I ended up first picking Sidisi, Brood Tyrant and never really looking back. I put together a pretty solid Sultai deck but there was a part of me that wanted to splash the pack three Sarkhan, the Dragonspeaker I opened off of my two Bloodfell Caves. Despite doing well with four and even five color decks earlier in the event, the deck with only three colors felt strong enough and I managed to keep my greed in check.

With Melissa in the same pod as me, a couple things had to go right. First we had to win our matches. Then we had to dodge one another until the third round. Magically (zing!) things worked out perfectly. After round two we were both 2-0: the only undefeated players left in our pod. I doubt this scenario could ever be recreated, what with us having only one loss through fifteen rounds and not having to play one another until the very last round.

We checked the pairings just to make sure, and sure enough we were paired against one another. We were in first and second place going into the last round.

This conveniently allowed us to draw with one another into the Top 8! We had both just gone undefeated in the draft portion of Grand Prix Orlando and it felt pretty sweet.


Top 8

Waiting for the last round to complete was somewhat grueling. Despite being an absolute lock for the Top 8, you still worry. Once the Top 8 announcement was made over the loud speaker it was this weight lifted off my shoulders…

"In first place with 40 points…Frank Lepore! In second place, also with 40 points…Melissa DeTora!"

Even after drawing in the last round we were still in first and second place. It was a great feeling, let me tell you. Everyone got organized, we filled out our player profiles which you can find here, then we sat down to draft for the final time of the weekend.

I opened a Abzan Ascendancy and while I don't like committing to a multi-color card like this in pack one, the Ascendancy is one of the strongest cards you can open. I then kept snatching up all of the cheap Abzan and Mardu creatures I could get my hands on, especially if they had deathtouch. In the end I felt like my deck was actually pretty solid; I even had another High Sentinels of Arashin, which is clearly my spirit animal.

Alas, my victory was simply not meant to be. I sat down opposite of Artur Villela and we played two uneventful games. The first game I mulled to six and drew nine lands to two spells. The second game I fought back a little harder but ultimately lost to his seven mana flier, a Venerable Lammasu. Dig as I might, I simply couldn't find an answer to the flier despite having about five in my deck.

I didn't even mind. I played great Magic all weekend, I made it farther than I expected I would, I won $1,000, I qualified for the Pro Tour, and I earned my first four pro points ever. This weekend brought me more than I could have ever expected. Oh, and Melissa made it all the way to the finals, earning herself a Finalist trophy.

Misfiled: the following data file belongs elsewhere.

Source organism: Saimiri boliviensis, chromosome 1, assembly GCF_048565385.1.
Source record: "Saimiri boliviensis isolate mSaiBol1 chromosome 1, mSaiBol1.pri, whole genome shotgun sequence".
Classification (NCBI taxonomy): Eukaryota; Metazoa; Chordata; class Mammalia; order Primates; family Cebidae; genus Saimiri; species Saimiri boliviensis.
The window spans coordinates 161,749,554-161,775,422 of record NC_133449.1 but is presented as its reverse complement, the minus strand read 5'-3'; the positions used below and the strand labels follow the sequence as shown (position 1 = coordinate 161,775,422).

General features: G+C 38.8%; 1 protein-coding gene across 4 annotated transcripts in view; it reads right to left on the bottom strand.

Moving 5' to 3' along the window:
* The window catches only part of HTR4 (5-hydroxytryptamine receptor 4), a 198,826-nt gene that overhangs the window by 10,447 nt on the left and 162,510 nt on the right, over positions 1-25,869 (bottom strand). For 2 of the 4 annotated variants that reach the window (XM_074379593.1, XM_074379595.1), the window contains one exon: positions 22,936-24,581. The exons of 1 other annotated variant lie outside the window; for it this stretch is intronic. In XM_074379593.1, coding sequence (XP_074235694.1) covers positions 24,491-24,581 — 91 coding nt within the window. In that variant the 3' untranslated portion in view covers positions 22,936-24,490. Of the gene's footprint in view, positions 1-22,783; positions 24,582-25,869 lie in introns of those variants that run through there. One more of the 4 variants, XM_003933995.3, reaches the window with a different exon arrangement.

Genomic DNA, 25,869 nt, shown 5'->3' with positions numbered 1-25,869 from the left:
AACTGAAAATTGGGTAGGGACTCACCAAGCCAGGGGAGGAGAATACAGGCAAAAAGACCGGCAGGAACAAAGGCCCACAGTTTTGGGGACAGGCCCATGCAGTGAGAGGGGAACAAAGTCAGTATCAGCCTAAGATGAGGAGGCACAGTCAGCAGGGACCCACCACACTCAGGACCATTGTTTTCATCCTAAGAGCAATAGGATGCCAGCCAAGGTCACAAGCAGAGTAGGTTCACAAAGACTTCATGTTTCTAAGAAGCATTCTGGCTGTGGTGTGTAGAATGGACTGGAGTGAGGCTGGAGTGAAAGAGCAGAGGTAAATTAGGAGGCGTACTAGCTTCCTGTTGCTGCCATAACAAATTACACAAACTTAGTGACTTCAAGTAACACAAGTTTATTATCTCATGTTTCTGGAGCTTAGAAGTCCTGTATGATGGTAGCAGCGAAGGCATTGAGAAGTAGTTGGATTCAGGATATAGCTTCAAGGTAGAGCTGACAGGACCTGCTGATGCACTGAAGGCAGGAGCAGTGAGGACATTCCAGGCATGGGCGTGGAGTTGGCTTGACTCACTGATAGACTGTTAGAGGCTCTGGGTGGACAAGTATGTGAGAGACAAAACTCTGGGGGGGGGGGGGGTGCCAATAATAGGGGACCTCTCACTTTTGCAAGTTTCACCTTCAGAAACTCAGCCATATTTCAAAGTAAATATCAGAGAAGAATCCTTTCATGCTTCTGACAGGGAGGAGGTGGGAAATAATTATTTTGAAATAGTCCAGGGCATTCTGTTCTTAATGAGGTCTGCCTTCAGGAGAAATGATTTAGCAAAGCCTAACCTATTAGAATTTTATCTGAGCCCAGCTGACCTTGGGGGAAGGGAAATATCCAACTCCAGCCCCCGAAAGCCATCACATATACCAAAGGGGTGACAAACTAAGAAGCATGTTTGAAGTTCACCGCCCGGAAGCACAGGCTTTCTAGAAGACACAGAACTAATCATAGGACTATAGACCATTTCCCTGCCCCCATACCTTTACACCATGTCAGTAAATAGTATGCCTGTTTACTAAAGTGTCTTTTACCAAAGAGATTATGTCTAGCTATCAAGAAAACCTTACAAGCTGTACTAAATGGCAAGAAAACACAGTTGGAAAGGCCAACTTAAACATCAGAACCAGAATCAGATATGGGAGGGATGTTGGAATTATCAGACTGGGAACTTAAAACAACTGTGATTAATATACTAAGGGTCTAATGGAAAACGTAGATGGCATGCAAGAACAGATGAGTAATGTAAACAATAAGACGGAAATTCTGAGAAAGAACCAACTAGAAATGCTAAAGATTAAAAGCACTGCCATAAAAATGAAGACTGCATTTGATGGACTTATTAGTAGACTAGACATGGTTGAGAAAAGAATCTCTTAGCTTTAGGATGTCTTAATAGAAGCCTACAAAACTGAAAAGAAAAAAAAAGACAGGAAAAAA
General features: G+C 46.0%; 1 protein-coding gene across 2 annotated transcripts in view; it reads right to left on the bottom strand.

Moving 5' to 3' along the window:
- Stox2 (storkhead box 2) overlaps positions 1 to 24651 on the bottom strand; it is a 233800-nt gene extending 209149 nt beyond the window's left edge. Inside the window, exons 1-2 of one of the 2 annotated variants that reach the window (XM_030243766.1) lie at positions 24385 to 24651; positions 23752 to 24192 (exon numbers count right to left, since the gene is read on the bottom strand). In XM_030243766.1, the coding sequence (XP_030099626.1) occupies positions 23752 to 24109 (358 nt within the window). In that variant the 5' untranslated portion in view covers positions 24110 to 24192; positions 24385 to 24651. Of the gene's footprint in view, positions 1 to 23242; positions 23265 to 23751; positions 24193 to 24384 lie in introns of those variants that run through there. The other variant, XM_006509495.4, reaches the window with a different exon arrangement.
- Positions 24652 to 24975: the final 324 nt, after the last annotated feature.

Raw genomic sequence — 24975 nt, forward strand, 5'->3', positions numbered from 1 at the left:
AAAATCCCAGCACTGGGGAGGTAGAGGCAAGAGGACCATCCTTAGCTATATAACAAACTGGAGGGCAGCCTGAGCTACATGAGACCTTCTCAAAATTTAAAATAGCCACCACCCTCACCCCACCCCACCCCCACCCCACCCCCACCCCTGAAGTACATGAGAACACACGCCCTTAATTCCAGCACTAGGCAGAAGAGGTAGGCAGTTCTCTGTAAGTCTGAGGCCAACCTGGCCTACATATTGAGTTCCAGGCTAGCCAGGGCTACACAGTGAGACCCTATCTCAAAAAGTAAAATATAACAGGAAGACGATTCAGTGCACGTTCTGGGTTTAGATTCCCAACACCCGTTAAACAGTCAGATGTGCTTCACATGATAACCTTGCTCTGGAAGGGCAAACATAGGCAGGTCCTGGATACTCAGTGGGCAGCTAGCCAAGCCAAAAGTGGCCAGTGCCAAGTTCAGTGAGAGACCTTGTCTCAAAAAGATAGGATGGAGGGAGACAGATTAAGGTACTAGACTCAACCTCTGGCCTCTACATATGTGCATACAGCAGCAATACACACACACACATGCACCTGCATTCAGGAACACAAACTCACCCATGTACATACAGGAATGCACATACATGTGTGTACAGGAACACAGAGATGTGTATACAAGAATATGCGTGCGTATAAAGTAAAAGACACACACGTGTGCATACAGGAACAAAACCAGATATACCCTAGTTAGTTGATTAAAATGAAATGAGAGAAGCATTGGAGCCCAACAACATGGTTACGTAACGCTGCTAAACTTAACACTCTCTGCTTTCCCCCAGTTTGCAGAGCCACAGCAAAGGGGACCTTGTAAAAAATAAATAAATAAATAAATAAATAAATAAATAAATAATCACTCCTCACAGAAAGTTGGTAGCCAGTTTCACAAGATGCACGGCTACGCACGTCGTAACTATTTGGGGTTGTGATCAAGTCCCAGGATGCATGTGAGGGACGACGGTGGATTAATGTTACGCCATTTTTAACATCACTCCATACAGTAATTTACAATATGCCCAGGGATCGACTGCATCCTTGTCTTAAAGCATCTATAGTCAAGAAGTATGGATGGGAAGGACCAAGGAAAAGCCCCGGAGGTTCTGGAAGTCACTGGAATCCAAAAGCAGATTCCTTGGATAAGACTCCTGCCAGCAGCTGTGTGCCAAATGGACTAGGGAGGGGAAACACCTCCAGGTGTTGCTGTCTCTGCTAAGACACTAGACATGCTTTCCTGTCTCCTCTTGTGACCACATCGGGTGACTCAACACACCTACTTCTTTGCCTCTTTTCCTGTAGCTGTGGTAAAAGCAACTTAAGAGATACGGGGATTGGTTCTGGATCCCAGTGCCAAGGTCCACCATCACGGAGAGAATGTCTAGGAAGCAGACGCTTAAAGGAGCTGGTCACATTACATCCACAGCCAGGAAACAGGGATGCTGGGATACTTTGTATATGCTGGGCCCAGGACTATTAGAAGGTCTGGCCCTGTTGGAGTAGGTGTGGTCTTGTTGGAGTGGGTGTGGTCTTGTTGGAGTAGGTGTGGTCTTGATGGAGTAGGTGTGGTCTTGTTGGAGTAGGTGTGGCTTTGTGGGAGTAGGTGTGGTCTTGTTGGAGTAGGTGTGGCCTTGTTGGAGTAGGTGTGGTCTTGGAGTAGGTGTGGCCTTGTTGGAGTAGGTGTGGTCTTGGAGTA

Which I promptly stole…

I've been playing this game for almost 20 years now. Week after week I bring you guys videos and try to show off unique decks, innovative decks, and I try to entertain you while I do it. I have become something of a "personality" in the game, yet I have wrestled with actually being good at it, being a "pro," for a long time. Heck, You can see from the story I just illustrated that I wrestled with up until Saturday morning, where I didn't pack any clothes because I just assumed we would be coming back home.

And yet here I am. I get to play on the Pro Tour. I have pro points. I played in a 2,300 player event and I planted myself at the top of the standings. I accomplished something that I not only never thought I could do, but something that I've tried to do for years; something that I wrote about not even six months ago in an article that addressed the fact that I didn't really consider myself a "pro."

And yet here I am.

I want to thank everyone who had a hand in helping me get here: the best friends, the significant others, the readers and followers that support me week after week. Thank you. Thank you, thank you, thank you. Without you, it doesn't even matter how well I do, and I mean that.

This has been the best year of my Magic career by a large margin. I won a TCGplayer Diamond Open, I was selected for the 2014 Magic Online Community Cup, and I just Top 8ed a Grand Prix.

What's next?

I don't actually know…but I can't say I'm not eager to find out.

Thank you so much for reading and for being there these past four years. Hopefully I can keep surprising you as much as I'm able to surprise myself.

Frank Lepore
@FrankLepore on Twitter
FrankLepore on TwitchTV